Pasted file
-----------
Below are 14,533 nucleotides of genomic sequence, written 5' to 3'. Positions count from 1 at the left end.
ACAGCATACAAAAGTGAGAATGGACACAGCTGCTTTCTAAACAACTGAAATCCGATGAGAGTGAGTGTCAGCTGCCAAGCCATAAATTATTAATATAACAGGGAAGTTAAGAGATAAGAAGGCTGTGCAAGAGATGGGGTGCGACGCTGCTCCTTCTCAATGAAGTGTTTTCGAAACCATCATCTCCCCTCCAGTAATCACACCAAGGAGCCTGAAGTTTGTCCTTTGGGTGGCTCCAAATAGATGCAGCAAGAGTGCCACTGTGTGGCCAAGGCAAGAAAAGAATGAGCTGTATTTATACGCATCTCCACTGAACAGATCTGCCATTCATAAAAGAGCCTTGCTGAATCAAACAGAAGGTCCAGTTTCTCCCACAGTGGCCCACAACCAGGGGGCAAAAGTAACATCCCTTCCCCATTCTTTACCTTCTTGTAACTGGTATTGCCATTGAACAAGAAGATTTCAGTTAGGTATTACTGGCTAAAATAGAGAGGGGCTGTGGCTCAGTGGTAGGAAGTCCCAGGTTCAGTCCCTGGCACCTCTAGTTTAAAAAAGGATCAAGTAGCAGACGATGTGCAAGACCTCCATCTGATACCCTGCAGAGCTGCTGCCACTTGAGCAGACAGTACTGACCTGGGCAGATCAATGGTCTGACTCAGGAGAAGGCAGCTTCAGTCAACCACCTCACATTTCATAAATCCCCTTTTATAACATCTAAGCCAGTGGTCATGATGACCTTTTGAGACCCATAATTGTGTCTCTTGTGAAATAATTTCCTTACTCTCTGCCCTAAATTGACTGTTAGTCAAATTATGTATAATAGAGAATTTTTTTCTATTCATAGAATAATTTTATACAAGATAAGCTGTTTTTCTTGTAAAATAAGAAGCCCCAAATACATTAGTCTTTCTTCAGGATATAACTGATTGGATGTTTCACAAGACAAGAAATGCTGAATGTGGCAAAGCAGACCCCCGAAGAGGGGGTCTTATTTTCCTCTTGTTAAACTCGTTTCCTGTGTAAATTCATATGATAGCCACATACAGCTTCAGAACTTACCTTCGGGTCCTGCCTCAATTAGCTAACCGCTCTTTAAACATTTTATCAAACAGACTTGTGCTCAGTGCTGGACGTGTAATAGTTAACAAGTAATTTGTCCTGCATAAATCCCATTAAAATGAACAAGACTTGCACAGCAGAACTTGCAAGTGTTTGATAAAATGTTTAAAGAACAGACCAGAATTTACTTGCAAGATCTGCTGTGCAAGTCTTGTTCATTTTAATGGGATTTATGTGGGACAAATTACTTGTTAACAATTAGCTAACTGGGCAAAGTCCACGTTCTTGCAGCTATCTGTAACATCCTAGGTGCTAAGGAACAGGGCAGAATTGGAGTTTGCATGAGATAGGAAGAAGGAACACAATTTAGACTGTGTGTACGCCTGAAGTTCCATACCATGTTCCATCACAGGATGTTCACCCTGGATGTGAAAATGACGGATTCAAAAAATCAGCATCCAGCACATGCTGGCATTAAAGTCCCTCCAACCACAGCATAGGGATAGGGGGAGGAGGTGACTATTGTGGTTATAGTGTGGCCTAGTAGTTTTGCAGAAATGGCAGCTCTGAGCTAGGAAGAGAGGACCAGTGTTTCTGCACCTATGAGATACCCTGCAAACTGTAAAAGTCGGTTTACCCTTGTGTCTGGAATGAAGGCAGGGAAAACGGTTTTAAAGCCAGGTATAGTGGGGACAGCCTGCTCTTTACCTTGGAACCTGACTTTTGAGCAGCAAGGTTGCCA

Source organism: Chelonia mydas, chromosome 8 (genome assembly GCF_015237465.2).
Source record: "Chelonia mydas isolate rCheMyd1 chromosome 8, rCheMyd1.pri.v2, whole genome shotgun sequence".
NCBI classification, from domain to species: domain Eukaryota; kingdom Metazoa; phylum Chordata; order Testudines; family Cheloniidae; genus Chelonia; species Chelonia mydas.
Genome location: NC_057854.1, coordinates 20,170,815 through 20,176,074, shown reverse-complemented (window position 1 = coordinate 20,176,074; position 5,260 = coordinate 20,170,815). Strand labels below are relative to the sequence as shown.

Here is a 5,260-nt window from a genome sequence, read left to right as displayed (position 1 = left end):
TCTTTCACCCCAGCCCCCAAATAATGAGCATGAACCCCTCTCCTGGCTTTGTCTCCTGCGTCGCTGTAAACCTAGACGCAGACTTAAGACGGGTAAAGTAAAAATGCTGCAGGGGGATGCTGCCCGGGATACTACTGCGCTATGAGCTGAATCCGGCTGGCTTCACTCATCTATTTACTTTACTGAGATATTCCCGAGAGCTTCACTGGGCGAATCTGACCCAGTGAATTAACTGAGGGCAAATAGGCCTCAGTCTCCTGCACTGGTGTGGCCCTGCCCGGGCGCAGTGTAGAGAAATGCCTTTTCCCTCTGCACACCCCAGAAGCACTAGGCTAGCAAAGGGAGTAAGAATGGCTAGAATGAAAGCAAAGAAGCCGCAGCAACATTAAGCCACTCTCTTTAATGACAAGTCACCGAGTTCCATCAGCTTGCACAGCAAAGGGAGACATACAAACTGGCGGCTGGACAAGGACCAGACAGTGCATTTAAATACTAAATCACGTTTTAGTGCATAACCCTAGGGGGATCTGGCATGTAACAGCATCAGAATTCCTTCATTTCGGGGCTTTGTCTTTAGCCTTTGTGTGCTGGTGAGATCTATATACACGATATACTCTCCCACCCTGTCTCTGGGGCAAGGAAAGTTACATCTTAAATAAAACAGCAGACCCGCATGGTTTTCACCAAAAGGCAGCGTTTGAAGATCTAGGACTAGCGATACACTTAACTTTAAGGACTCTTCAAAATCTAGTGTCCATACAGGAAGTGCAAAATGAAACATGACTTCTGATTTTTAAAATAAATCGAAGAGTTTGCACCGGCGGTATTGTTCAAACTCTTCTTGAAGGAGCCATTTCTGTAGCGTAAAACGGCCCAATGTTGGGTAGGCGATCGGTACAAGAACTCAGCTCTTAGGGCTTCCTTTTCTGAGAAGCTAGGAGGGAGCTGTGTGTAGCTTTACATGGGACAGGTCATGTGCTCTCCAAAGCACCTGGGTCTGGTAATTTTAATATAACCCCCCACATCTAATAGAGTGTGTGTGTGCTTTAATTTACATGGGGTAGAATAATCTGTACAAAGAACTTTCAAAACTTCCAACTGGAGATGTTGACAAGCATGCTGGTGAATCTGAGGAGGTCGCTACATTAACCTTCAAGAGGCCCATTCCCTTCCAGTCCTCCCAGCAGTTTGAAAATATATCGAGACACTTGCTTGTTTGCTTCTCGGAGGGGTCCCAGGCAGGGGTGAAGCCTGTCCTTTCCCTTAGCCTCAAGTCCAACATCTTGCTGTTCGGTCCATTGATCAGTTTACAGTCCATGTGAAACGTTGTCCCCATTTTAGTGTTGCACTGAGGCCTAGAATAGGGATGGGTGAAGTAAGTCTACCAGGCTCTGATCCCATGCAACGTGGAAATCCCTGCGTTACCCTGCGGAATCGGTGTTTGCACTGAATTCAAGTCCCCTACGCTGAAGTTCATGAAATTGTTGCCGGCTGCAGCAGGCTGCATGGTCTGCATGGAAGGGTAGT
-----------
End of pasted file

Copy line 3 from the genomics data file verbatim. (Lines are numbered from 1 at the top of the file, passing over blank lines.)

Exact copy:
Source organism: Chelonia mydas, chromosome 8 (genome assembly GCF_015237465.2).